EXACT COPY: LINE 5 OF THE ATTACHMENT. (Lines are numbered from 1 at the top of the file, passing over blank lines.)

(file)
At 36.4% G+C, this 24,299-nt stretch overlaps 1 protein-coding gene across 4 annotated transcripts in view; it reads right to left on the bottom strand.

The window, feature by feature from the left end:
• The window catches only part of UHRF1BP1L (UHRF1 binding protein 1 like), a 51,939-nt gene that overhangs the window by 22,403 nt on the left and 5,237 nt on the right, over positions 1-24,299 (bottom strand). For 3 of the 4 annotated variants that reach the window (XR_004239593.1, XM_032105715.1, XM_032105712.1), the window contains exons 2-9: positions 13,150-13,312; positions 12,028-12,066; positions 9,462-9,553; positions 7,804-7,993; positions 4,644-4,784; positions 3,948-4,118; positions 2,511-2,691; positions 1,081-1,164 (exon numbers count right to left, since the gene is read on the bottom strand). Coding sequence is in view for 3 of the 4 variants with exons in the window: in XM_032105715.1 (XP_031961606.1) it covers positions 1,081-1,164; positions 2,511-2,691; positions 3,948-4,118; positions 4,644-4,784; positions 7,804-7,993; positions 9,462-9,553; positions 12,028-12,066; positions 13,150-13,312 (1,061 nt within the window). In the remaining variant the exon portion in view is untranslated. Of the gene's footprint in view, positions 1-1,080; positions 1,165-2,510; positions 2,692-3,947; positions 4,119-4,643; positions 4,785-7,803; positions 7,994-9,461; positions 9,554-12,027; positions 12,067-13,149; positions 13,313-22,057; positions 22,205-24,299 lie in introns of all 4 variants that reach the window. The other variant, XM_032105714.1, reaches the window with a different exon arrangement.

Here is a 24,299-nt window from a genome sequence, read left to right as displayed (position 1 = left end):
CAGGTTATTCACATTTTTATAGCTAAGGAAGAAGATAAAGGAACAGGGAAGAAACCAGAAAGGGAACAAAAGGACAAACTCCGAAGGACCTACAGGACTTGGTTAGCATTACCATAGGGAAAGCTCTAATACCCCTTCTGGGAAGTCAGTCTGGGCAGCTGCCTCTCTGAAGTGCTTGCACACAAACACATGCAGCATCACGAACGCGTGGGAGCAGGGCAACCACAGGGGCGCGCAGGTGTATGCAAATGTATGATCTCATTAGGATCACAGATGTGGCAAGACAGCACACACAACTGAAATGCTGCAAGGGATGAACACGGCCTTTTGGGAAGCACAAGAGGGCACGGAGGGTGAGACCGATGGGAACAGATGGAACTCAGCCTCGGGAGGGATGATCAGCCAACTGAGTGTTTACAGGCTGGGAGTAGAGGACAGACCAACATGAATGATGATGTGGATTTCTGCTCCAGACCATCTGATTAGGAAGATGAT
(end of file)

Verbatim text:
CAGGTTATTCACATTTTTATAGCTAAGGAAGAAGATAAAGGAACAGGGAAGAAACCAGAAAGGGAACAAAAGGACAAACTCCGAAGGACCTACAGGACTTGGTTAGCATTACCATAGGGAAAGCTCTAATACCCCTTCTGGGAAGTCAGTCTGGGCAGCTGCCTCTCTGAAGTGCTTGCACACAAACACATGCAGCATCACGAACGCGTGGGAGCAGGGCAACCACAGGGGCGCGCAGGTGTATGCAAATGTATGATCTCATTAGGATCACAGATGTGGCAAGACAGCACACACAACTGAAATGCTGCAAGGGATGAACACGGCCTTTTGGGAAGCACAAGAGGGCACGGAGGGTGAGACCGATGGGAACAGATGGAACTCAGCCTCGGGAGGGATGATCAGCCAACTGAGTGTTTACAGGCTGGGAGTAGAGGACAGACCAACATGAATGATGATGTGGATTTCTGCTCCAGACCATCTGATTAGGAAGATGAT